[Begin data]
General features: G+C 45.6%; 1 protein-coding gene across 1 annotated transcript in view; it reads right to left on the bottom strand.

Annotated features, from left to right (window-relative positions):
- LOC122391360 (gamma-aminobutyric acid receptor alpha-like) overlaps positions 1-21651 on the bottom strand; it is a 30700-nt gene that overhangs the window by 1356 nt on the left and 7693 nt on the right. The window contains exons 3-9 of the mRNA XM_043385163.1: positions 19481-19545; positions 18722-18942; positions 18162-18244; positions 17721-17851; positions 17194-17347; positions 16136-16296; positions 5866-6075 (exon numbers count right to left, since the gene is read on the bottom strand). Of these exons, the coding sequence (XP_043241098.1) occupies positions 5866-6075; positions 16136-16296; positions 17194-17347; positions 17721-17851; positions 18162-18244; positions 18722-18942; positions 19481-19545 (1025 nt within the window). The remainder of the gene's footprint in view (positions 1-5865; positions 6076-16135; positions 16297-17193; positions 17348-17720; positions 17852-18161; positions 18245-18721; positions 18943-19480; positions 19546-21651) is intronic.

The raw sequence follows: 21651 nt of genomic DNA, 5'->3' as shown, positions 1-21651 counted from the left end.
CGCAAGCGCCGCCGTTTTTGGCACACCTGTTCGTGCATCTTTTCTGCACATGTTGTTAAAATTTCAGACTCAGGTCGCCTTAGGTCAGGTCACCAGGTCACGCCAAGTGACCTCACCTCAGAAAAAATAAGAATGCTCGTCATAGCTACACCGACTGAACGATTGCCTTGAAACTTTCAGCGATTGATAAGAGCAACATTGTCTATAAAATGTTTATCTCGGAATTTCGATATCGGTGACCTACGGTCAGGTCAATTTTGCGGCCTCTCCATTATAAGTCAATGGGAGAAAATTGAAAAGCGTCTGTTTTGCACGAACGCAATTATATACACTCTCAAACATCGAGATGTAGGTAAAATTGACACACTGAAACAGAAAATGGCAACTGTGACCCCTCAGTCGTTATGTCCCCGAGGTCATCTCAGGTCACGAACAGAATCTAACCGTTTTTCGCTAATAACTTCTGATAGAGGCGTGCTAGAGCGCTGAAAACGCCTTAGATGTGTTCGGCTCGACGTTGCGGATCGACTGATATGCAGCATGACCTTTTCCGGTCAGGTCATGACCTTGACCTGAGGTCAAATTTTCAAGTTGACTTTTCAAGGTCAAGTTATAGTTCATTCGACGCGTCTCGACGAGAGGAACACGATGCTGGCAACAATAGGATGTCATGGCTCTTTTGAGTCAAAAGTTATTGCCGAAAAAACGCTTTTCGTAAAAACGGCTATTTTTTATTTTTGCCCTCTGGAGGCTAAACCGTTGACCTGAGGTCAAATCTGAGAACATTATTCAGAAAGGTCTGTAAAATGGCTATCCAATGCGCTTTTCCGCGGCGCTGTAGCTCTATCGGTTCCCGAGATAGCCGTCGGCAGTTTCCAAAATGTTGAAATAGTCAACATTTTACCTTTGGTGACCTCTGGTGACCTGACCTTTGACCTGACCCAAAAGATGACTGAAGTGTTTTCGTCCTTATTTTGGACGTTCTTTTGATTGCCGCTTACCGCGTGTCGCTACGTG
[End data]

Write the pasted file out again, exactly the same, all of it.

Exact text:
General features: G+C 45.6%; 1 protein-coding gene across 1 annotated transcript in view; it reads right to left on the bottom strand.

Annotated features, from left to right (window-relative positions):
- LOC122391360 (gamma-aminobutyric acid receptor alpha-like) overlaps positions 1-21651 on the bottom strand; it is a 30700-nt gene that overhangs the window by 1356 nt on the left and 7693 nt on the right. The window contains exons 3-9 of the mRNA XM_043385163.1: positions 19481-19545; positions 18722-18942; positions 18162-18244; positions 17721-17851; positions 17194-17347; positions 16136-16296; positions 5866-6075 (exon numbers count right to left, since the gene is read on the bottom strand). Of these exons, the coding sequence (XP_043241098.1) occupies positions 5866-6075; positions 16136-16296; positions 17194-17347; positions 17721-17851; positions 18162-18244; positions 18722-18942; positions 19481-19545 (1025 nt within the window). The remainder of the gene's footprint in view (positions 1-5865; positions 6076-16135; positions 16297-17193; positions 17348-17720; positions 17852-18161; positions 18245-18721; positions 18943-19480; positions 19546-21651) is intronic.

The raw sequence follows: 21651 nt of genomic DNA, 5'->3' as shown, positions 1-21651 counted from the left end.
CGCAAGCGCCGCCGTTTTTGGCACACCTGTTCGTGCATCTTTTCTGCACATGTTGTTAAAATTTCAGACTCAGGTCGCCTTAGGTCAGGTCACCAGGTCACGCCAAGTGACCTCACCTCAGAAAAAATAAGAATGCTCGTCATAGCTACACCGACTGAACGATTGCCTTGAAACTTTCAGCGATTGATAAGAGCAACATTGTCTATAAAATGTTTATCTCGGAATTTCGATATCGGTGACCTACGGTCAGGTCAATTTTGCGGCCTCTCCATTATAAGTCAATGGGAGAAAATTGAAAAGCGTCTGTTTTGCACGAACGCAATTATATACACTCTCAAACATCGAGATGTAGGTAAAATTGACACACTGAAACAGAAAATGGCAACTGTGACCCCTCAGTCGTTATGTCCCCGAGGTCATCTCAGGTCACGAACAGAATCTAACCGTTTTTCGCTAATAACTTCTGATAGAGGCGTGCTAGAGCGCTGAAAACGCCTTAGATGTGTTCGGCTCGACGTTGCGGATCGACTGATATGCAGCATGACCTTTTCCGGTCAGGTCATGACCTTGACCTGAGGTCAAATTTTCAAGTTGACTTTTCAAGGTCAAGTTATAGTTCATTCGACGCGTCTCGACGAGAGGAACACGATGCTGGCAACAATAGGATGTCATGGCTCTTTTGAGTCAAAAGTTATTGCCGAAAAAACGCTTTTCGTAAAAACGGCTATTTTTTATTTTTGCCCTCTGGAGGCTAAACCGTTGACCTGAGGTCAAATCTGAGAACATTATTCAGAAAGGTCTGTAAAATGGCTATCCAATGCGCTTTTCCGCGGCGCTGTAGCTCTATCGGTTCCCGAGATAGCCGTCGGCAGTTTCCAAAATGTTGAAATAGTCAACATTTTACCTTTGGTGACCTCTGGTGACCTGACCTTTGACCTGACCCAAAAGATGACTGAAGTGTTTTCGTCCTTATTTTGGACGTTCTTTTGATTGCCGCTTACCGCGTGTCGCTACGTG